Who will benefit most from the government’s instant asset write-off threshold increase, and how does it apply to small business spending?
The Federal Budget tax cuts and the increase in the asset write off threshold for small businesses have generated a lot of media coverage and interest among small businesses. In this article we will take a close look at how the write-off and accelerated depreciation apply, and potential traps for small businesses and taxpayers.
The instant asset write-off threshold increase is a pleasant surprise for many small businesses that have held back on capital expenditure upgrades.
The government is hoping that this measure will encourage capital investment by small businesses over the next two years.
Small businesses tend to be more vulnerable to cash flow problems than larger businesses, because their profitability tend to be more volatile and they have lower levels of retained earnings. By allowing small businesses to write off more assets early, it will boost small business cash flow. While the bigger up-front tax deduction is a good thing, it will only make a cash flow difference when a business is in a tax payable position. If the business is not paying tax, this measure will not have an immediate cash flow benefit.
New businesses tend to make a large capital expenditures early on. A faster write-off is welcome, on the assumption that a business is immediately profitable. Start-ups that will take years before they commence trading profitably will consequently not benefit from this change.
The benefit will also depend on the type of structure the small business entity is using. One-third of small businesses use a corporate entity, so the potential cash flow benefit equates to an effective net tax saving of $4,845 for an asset costing $19,999. If the small business entity is being run as a non-incorporated business (sole trader, partnership or trust), then the tax benefit will depend on the marginal tax rate of recipients of the business income.
As announced in the 2015 Federal Budget, the Government is amending the accelerated depreciation rules for small businesses, by temporarily increasing the threshold under which certain depreciating assets and general small business pools can be written off.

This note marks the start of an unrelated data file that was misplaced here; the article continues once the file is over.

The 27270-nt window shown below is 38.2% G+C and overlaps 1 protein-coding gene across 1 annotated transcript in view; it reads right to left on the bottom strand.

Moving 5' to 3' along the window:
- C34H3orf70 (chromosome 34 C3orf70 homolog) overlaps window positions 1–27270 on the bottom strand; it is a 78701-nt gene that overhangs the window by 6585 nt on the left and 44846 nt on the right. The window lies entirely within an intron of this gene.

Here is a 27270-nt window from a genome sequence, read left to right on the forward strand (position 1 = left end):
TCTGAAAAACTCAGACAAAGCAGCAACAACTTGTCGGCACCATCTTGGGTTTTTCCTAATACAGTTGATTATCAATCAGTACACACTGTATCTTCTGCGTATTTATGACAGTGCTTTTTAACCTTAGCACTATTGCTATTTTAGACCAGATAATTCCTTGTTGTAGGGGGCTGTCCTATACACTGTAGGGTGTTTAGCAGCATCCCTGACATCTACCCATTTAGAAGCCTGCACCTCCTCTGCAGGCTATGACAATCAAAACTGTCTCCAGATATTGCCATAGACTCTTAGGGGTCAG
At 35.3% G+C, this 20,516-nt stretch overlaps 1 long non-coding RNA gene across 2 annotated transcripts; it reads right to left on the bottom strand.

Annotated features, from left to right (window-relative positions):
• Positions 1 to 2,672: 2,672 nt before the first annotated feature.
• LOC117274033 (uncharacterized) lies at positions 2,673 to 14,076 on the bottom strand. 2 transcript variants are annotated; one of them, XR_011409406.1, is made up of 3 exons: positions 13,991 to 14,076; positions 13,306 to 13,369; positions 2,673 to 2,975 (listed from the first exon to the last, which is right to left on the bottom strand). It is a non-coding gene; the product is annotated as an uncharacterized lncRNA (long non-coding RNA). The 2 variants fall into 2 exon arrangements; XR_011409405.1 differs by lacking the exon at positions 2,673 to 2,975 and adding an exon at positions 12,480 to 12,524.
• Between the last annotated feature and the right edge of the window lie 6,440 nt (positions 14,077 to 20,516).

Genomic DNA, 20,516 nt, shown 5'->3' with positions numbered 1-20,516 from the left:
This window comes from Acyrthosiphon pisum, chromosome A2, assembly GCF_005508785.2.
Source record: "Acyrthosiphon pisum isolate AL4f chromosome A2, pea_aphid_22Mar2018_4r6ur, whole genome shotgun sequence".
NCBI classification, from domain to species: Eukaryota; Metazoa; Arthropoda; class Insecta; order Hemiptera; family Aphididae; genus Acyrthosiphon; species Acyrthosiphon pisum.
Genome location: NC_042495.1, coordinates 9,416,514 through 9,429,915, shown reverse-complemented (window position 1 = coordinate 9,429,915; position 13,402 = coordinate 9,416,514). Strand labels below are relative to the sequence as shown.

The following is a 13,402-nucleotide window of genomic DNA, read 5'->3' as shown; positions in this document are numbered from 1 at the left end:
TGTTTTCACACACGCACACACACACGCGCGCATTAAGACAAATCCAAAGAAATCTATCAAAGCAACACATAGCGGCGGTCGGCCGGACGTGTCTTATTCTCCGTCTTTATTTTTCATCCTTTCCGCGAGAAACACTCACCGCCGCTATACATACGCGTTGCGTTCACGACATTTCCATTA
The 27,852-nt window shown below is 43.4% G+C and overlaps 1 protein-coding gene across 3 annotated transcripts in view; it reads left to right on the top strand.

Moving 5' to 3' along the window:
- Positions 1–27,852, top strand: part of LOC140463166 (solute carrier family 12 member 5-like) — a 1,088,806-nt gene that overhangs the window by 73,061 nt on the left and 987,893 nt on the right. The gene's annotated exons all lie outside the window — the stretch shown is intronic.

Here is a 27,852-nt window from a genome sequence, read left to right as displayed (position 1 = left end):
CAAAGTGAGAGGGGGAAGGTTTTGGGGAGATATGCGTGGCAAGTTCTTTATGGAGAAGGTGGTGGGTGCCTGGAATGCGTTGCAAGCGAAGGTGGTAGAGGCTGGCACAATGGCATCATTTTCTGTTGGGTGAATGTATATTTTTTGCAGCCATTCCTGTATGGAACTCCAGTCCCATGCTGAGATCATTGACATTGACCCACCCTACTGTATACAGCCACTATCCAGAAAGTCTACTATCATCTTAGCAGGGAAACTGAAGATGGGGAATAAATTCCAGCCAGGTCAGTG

The increased threshold of $20,000 is available to all small businesses, including those that previously opted out of the simplified depreciation rules. It applies only to assets – both new and second-hand – that were first acquired at or after 7.30pm on 12 May 2015 and were first used or installed ready for use on or before 30 June 2017.
The requirement that an asset be ‘first acquired’ at a particular time is an additional requirement for the increased threshold. It ensures that the threshold only applies to a small business entity’s ‘new’ assets. Requiring a depreciating asset to have been ‘first’ acquired by the small business entity means that assets cannot satisfy the acquisition requirement if they were acquired at an earlier time, temporarily disposed of, then reacquired at or after the 12 May 2015 start time.
Any business that meets the definition of a small business entity – that is, one with an aggregated turnover of less than $2 million – may be eligible to immediately deduct the cost of assets acquired for less than $20,000. If you are not considered to be running a business (i.e. hobby activities or passive investment) for tax purposes, then you are not eligible for the concession, even if you have an ABN. You should also be mindful of Personal Services Income (PSI) and Non Commercial Loss (NCL) rules, which can either deny or quarantine losses.
How is the GST treated?